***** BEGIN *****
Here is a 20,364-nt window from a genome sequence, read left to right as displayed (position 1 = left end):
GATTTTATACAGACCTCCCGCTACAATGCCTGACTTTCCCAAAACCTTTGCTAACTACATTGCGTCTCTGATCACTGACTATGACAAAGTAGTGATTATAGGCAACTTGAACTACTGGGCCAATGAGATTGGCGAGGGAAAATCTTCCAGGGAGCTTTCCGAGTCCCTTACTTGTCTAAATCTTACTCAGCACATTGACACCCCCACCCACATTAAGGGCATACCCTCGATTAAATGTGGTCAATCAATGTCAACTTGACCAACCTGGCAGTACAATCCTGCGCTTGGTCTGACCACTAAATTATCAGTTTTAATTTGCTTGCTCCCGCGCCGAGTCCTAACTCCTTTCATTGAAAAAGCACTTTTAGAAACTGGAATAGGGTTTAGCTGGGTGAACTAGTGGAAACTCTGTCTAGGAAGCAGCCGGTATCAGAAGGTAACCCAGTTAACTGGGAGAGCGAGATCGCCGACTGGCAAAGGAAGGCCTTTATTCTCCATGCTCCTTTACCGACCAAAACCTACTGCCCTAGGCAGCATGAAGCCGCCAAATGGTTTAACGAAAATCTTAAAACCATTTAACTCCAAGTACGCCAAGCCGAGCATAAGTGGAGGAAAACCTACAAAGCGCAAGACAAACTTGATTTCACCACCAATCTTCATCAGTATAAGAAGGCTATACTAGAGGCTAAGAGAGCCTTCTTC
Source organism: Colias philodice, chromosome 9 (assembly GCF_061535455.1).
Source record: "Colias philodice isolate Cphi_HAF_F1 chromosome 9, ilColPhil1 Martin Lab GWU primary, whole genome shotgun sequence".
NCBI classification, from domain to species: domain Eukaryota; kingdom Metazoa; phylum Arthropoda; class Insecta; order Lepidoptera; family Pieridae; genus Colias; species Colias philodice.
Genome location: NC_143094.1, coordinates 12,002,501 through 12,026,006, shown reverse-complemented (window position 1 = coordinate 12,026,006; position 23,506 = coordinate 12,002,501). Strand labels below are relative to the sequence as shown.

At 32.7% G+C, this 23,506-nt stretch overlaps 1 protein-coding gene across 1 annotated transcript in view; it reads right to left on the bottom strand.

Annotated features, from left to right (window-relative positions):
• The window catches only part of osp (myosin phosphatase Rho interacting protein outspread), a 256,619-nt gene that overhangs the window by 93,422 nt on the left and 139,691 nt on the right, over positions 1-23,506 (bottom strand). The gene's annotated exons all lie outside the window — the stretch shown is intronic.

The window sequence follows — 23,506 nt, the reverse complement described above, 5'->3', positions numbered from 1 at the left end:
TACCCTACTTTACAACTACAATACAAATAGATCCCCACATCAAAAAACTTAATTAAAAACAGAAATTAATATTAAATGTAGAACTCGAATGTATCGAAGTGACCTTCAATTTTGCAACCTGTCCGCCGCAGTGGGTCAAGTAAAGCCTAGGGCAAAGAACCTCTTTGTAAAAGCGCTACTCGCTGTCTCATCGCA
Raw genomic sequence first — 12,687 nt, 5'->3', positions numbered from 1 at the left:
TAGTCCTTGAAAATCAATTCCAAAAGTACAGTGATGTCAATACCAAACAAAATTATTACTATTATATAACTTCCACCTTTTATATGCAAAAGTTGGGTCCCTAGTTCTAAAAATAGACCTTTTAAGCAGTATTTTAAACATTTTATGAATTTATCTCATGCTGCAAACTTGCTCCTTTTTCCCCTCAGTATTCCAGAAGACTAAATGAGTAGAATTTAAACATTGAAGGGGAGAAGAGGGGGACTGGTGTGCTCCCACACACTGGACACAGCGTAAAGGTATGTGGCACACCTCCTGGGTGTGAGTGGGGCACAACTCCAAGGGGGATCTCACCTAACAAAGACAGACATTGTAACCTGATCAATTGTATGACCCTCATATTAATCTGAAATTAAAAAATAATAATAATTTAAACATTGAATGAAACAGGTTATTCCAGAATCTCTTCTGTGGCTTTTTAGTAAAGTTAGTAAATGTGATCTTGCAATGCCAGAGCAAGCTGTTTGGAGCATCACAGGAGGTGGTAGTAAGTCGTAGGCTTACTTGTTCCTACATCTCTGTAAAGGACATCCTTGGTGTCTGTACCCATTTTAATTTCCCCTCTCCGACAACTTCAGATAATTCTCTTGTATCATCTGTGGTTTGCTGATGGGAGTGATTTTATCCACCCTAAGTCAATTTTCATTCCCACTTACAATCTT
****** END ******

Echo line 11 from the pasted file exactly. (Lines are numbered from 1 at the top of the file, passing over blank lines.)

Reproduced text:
TACCCTACTTTACAACTACAATACAAATAGATCCCCACATCAAAAAACTTAATTAAAAACAGAAATTAATATTAAATGTAGAACTCGAATGTATCGAAGTGACCTTCAATTTTGCAACCTGTCCGCCGCAGTGGGTCAAGTAAAGCCTAGGGCAAAGAACCTCTTTGTAAAAGCGCTACTCGCTGTCTCATCGCA